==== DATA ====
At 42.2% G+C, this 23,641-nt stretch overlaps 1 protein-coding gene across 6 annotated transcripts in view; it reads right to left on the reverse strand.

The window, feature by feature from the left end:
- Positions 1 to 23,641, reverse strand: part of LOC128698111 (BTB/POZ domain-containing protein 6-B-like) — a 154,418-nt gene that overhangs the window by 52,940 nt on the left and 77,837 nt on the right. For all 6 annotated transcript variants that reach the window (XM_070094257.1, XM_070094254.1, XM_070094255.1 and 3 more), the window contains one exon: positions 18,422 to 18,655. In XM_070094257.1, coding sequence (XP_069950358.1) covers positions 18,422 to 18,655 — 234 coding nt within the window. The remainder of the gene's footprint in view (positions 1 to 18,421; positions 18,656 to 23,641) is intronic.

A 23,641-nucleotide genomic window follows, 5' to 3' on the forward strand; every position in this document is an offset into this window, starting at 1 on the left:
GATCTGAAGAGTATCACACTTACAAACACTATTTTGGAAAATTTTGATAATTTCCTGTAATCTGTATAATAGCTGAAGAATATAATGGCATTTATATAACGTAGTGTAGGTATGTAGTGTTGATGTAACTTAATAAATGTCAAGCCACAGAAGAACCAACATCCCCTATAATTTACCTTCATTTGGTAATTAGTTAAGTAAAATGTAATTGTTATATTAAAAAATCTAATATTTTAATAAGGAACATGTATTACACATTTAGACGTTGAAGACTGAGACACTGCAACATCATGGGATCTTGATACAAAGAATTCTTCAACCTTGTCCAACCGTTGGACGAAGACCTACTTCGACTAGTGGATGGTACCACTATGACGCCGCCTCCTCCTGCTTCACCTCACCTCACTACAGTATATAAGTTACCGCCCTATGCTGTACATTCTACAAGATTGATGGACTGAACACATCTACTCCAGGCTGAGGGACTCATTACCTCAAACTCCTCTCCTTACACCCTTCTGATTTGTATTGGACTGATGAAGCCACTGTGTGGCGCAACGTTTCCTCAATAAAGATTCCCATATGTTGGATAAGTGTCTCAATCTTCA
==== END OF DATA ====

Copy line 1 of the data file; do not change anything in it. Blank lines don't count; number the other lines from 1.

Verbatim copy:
At 42.2% G+C, this 23,641-nt stretch overlaps 1 protein-coding gene across 6 annotated transcripts in view; it reads right to left on the reverse strand.